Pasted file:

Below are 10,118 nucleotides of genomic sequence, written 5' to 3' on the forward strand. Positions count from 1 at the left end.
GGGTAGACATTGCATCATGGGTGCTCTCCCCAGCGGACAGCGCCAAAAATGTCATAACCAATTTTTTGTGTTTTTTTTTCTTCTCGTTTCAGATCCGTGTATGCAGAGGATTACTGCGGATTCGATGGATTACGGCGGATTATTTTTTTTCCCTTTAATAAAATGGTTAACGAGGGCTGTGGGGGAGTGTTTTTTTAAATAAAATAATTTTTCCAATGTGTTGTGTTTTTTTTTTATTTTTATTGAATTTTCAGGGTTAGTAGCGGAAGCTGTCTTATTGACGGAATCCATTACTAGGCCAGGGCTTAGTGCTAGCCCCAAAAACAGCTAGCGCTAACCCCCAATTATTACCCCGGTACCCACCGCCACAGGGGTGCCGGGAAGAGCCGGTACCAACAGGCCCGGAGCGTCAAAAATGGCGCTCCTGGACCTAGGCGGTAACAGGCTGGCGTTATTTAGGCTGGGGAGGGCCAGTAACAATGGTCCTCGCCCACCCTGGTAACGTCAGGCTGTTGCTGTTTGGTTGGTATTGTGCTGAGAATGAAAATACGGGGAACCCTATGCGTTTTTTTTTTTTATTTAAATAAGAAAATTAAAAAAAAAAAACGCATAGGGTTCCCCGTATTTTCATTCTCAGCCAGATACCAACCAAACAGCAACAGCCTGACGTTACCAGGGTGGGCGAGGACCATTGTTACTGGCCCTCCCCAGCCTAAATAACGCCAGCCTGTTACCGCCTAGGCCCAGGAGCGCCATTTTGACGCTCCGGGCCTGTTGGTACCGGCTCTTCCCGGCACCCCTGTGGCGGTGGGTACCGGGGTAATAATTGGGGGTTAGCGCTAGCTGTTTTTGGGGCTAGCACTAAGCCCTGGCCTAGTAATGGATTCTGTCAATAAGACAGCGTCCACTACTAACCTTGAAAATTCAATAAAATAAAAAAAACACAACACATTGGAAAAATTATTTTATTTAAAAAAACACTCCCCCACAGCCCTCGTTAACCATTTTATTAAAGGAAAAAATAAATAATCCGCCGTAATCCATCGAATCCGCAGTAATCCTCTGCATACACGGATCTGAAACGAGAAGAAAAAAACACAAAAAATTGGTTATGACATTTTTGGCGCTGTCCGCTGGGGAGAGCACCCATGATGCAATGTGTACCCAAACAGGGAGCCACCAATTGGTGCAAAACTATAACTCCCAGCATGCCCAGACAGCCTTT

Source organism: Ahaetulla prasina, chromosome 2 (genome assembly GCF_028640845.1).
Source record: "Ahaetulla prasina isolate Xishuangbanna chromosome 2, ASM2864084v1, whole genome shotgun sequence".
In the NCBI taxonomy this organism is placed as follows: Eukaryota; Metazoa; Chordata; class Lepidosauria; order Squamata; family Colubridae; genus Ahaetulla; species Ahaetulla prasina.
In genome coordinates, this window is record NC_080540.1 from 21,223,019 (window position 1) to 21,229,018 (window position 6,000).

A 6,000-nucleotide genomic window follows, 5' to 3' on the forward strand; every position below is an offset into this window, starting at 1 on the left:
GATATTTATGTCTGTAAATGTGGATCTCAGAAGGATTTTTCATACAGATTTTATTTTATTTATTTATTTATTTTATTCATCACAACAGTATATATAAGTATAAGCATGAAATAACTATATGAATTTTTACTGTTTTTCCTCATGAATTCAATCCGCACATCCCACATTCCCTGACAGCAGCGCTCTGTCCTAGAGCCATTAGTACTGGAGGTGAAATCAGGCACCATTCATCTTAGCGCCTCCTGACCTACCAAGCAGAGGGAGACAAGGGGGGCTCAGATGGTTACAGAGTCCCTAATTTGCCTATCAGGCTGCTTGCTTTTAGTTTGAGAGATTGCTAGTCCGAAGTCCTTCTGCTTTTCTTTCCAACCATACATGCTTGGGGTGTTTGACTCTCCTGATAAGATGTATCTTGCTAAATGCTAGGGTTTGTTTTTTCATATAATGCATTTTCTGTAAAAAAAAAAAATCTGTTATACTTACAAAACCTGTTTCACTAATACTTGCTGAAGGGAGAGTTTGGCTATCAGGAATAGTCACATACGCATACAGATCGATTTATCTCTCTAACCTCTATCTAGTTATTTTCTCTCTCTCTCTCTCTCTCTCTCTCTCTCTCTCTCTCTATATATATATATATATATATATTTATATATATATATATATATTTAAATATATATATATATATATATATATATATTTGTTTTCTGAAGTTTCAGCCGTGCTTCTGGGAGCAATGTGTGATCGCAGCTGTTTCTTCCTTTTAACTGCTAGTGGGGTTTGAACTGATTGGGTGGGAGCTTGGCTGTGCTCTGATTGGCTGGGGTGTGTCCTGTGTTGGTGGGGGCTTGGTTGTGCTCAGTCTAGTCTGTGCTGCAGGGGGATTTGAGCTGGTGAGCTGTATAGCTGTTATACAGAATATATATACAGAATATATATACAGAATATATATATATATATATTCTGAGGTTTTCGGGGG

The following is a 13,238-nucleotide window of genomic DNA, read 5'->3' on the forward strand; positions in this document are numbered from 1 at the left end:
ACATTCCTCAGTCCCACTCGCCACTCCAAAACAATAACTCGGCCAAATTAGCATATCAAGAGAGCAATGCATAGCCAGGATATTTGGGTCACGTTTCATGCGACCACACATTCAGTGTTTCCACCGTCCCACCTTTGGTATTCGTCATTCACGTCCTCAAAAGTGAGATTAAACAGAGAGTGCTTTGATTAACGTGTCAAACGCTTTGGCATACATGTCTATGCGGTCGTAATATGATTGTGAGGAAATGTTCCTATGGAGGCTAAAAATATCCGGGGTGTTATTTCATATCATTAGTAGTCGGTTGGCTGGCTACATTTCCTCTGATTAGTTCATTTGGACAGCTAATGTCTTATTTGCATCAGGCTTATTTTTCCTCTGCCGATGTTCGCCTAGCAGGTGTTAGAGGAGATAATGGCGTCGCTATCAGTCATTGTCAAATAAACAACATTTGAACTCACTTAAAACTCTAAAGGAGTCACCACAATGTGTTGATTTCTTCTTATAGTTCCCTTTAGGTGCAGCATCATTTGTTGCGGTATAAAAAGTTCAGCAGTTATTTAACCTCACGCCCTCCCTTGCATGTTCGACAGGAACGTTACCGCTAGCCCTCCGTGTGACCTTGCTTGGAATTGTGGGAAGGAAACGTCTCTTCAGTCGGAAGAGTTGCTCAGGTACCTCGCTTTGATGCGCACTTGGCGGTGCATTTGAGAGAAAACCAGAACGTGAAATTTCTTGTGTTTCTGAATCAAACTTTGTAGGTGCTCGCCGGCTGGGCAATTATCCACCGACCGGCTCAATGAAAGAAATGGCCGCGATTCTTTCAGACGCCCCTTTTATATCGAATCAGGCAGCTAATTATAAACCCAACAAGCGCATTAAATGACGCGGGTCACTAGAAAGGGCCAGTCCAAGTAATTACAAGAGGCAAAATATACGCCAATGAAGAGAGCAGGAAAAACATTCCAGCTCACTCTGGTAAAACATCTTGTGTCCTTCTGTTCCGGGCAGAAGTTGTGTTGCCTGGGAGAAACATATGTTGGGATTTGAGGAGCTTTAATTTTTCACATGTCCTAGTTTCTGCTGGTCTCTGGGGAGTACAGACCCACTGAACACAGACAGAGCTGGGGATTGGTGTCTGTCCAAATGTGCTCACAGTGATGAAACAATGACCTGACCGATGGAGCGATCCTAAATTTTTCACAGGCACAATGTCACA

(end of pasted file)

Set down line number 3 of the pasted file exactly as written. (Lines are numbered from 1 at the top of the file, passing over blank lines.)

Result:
Source organism: Ahaetulla prasina, chromosome 2 (genome assembly GCF_028640845.1).